[OPE-L:6970] Re: the cost of prisons

From: paul bullock (paulbullock@ebms-ltd.co.uk)
Date: Fri Apr 12 2002 - 03:44:26 EDT


Fine... so now we are examining  labourers imprisoned by  capitalist
society, and which in some cases more or les compells them to work. ie
Lets take this aspect  of the use of the modern prisoner. It would require
better study of overall costs
etc.. as you say to asses whether thgis was profitablke, or an attempt
simply to reduce state expenditure. What I was trying to open up is the
question, under / in a
direct capitalistic society, what does the variation in legal status mean
for the definition of wage labour ?  I am sure that in primitive prison
conditions a clear profit could be made from exploiting prisoners, yet they
would not be free
labourers. The price of the commodities they produce would be set by the
market.  Here we would get value and surplus value produced (state owned or
not). It is a little way from here to the practical enslavement of workers
in company owned towns with no alternatives, subject to horrendous
discipline etc in much of capitalist  production ... eg the compounds now
surrounding Jakarta. I am concerned that we don't treat the categories used
in Marx's analysis of a mature capitalism as a formal template by which to
judge whether or not capitalism is at work.. we should be assessing the
process as it develops... how in the case of US slavery, wage labour could
not be found and a 'temporary' resolution had to be found . Capital as a
relation could not be exported as Marx underlines in his chapter on
colonialism and West's ideas. So capitalism created the slave system for
that specific and transitory period.... it was capitalistic in nature, it
was not genuinely 'feudal', it was a throw back.

I think we have come across this question of what i would call formal
definition versus historical analysis in our exchanges about the state's
production activities,  which comes out again in what you say  eg......

> must represent a capitalist enterprise -- but rather than being privately
> owned and controlled prisons they are part of the state apparatus.........
> 2) prisons are not structured on a 'for profit' basis.

Well, apart from your later comments the Public/Private partnerships in the
UK have seen the growth of privately run prisons making a profit from their
'service'... ie transfering surplus value via state tax system..
so I think you meant to say  'not structured to craeted surplus value'...
which is then clarified as such when you say......

> 3) the funding for prisons represents a *deduction* from surplus value.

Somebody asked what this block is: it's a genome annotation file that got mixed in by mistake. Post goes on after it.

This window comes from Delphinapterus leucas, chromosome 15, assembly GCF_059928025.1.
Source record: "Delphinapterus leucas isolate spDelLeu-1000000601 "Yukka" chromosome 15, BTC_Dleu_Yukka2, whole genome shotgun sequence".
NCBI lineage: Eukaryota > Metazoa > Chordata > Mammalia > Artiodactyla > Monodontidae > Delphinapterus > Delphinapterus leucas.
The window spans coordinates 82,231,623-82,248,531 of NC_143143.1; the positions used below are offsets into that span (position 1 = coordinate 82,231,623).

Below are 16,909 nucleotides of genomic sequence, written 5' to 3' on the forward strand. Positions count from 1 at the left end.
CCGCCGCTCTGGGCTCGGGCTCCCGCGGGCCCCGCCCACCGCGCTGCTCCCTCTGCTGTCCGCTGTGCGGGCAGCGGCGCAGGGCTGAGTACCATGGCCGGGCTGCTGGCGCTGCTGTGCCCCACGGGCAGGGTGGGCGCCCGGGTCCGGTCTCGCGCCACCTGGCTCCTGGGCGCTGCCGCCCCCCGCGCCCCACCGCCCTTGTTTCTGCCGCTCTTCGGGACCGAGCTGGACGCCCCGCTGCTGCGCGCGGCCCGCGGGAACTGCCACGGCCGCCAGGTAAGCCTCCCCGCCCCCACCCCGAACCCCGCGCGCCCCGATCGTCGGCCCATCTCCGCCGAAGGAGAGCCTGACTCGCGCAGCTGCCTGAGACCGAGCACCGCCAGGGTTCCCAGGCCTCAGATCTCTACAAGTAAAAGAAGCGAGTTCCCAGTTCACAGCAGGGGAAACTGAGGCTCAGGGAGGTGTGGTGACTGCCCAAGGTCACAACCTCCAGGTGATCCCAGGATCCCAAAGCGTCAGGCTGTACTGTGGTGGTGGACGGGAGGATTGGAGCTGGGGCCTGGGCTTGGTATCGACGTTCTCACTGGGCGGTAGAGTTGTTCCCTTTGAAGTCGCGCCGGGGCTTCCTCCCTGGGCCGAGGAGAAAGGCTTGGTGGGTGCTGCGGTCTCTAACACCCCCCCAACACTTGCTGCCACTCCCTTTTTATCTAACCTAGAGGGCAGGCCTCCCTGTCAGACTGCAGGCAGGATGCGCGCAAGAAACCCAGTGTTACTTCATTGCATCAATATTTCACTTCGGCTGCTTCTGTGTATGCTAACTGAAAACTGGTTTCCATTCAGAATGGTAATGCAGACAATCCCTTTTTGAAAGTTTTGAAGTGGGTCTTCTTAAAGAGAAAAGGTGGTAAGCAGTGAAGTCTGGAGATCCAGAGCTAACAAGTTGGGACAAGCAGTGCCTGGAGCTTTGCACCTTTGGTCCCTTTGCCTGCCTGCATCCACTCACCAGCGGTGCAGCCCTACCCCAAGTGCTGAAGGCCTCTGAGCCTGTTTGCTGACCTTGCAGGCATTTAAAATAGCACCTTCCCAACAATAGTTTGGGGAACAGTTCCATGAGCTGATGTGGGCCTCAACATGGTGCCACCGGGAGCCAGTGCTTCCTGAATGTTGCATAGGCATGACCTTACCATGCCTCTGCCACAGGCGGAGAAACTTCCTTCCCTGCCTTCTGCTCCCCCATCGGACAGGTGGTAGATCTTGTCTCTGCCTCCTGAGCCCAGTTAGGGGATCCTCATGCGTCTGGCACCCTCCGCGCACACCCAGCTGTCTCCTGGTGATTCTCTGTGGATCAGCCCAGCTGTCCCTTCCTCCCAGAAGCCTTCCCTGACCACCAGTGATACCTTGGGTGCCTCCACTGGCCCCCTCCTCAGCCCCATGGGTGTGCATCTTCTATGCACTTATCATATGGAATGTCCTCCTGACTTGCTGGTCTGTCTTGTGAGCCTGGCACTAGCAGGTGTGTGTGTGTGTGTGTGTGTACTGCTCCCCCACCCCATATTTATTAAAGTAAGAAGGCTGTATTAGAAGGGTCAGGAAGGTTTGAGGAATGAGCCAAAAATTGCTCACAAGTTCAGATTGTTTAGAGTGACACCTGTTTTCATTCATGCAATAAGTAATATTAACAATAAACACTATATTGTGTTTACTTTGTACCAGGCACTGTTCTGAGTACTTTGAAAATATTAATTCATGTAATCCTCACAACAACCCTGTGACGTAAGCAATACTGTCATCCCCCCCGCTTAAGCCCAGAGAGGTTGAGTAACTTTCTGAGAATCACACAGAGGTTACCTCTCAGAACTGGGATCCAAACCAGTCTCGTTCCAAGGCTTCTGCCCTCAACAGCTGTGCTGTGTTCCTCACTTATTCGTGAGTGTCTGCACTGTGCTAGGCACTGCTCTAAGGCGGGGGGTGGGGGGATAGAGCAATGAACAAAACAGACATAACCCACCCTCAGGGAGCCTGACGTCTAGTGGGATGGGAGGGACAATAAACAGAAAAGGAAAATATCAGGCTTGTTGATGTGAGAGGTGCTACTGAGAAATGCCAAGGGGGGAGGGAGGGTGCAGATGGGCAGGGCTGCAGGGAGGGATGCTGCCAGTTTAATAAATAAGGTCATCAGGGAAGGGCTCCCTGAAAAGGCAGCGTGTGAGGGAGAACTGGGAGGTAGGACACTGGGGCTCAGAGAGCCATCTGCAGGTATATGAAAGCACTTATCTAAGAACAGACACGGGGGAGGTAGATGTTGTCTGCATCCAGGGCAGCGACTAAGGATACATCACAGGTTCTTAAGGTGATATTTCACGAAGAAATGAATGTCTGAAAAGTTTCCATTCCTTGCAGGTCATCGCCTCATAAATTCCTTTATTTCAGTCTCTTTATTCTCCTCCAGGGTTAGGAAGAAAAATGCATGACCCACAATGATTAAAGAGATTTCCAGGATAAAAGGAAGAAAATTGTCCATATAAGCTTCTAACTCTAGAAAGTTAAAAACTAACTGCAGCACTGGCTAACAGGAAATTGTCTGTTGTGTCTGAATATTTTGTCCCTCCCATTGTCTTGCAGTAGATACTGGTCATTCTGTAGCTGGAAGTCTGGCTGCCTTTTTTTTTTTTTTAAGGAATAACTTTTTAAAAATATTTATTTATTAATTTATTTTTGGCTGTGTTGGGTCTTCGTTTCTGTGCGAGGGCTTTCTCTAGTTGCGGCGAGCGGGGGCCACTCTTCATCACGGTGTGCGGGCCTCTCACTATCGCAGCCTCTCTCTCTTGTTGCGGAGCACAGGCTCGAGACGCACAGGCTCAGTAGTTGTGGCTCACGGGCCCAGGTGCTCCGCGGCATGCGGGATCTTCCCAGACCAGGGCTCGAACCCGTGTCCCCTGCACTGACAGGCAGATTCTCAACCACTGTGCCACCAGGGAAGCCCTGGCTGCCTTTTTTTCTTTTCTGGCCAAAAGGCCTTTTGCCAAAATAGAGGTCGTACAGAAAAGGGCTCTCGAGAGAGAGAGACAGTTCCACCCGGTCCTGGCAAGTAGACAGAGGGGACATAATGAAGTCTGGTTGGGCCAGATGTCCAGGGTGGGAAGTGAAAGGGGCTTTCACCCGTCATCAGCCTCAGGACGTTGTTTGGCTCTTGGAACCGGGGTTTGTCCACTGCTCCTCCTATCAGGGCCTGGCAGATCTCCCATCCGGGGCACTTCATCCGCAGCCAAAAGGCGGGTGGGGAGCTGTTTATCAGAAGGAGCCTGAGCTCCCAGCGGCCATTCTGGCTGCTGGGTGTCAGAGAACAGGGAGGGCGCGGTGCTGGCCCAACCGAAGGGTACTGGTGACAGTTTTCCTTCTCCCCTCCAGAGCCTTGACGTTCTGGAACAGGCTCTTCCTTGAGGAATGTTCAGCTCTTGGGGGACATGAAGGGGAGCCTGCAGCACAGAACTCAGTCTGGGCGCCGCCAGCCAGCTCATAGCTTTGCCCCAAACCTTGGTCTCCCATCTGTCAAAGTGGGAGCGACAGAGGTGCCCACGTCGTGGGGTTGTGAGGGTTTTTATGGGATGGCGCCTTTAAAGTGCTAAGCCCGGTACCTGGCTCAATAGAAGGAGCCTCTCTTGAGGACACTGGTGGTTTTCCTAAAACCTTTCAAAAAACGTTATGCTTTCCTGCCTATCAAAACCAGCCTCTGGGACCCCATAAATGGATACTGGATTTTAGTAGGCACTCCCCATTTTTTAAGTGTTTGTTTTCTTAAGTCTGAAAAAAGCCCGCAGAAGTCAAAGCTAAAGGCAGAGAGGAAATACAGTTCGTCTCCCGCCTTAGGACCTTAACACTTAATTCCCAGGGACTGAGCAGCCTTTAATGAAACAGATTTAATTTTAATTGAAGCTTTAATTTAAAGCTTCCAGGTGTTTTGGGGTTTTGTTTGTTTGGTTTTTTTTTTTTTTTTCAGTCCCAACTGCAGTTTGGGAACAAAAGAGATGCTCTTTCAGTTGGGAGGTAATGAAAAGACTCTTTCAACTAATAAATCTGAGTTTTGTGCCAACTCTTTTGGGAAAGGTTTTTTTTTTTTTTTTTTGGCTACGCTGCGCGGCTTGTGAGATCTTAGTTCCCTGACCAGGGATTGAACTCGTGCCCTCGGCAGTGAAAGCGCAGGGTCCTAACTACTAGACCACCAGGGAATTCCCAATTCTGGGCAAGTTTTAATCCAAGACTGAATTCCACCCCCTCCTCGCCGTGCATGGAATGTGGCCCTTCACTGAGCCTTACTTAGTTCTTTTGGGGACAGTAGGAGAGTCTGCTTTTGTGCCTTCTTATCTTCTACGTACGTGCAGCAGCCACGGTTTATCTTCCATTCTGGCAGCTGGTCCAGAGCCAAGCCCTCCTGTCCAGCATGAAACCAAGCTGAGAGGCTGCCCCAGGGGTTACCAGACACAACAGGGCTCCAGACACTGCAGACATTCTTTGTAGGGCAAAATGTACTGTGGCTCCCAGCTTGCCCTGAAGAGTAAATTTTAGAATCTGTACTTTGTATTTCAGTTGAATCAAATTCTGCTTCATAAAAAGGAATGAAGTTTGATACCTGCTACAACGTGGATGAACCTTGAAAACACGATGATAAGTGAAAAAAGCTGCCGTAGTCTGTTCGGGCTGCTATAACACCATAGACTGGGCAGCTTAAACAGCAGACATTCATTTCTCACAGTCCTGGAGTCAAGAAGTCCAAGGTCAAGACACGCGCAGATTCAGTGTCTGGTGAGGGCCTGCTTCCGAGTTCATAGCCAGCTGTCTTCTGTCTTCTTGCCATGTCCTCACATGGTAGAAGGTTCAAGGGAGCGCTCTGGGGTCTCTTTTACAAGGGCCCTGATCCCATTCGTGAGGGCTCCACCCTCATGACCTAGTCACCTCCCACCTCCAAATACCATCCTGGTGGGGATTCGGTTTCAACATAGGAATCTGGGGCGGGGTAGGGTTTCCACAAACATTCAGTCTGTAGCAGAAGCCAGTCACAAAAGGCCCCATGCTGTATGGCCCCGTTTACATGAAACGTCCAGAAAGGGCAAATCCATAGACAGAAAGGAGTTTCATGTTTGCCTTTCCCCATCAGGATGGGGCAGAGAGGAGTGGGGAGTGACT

> 4) prisoners are "free" in no sense of the term (other than, typically,
the freedom to work or stay in one's jail cell.)...

This irritates bourgeose society so that compulsion to work has always
accompanied prison regimes
> 5) even where the products of prison labor are sold on the market, the
> cost to imprison individuals in the US is significantly higher than the
> market price of the 'commodity' output produced per prisoner.  As of 1996,
> the average cost nationally to the state per prisoner per year was $17,
> Do you really think then that the market price of the 'commodity output'
> (producing items like license plates, or grooming pets, or cleaning city
> parks or building roads) is greater than $17,650/annum/prisoner?  (If not,
> then one might say wryly -- if one believes in such fictions -- that the
> prisoners are engaged in the production of 'negative surplus value' and
are 'exploiting' the state! I trust though that Paul does not want to make
that argument -- nor do I [but the possibility of negative s has been
in past by other listmembers].)  [NB: obviously the costs of imprisonment/
> prisoner vary very significantly internationally.]

Obviously not Jerry.... but the aim is to create revenue to reduce the costr
of prisons. In the process independent capitalists may make profit.

> Consequently, I would explain the cost of prisons differently: they
> represent a deduction from surplus value paid for by taxation.

Generally I agree.

> A *different* form of prison labor has developed, though, in recent years
> in the US: *the corporate use of prison labor*.  Federal laws require (as
I understand them) that prisoners must give consent  < ho! ho!... what is
the real alternative for most of them without money even to buy soap?)   for
them to be employed
 in this  manner and that if they are producing goods that are to become
part of "domestic commerce" then they must be paid the "prevailing wage"
> normally means the "minimum wage").  [NB: A loophole in the law, though,
> allows corporations to pay prison laborers below the "prevailing wage"
> if the goods are not sold on domestic markets, i.e. if they are exported!]
> In these cases, though, I think we are talking about  *wage-labor*
> employed by capital -- even though there is a lack of some aspects of
> "freedom" normally associated with wage-labour (e.g. the state obviously
> restricts who they can be employed by).

So now... you have not yet taken the point that  prisoners are forced into
slave labour in many parts of the world, they produce commodities for those
running  the prisons (state or not)..... how is this different from other
slave regimes in societies dominated by capitalism ? We have to separate
reality from legality in our examination.

This is my question.



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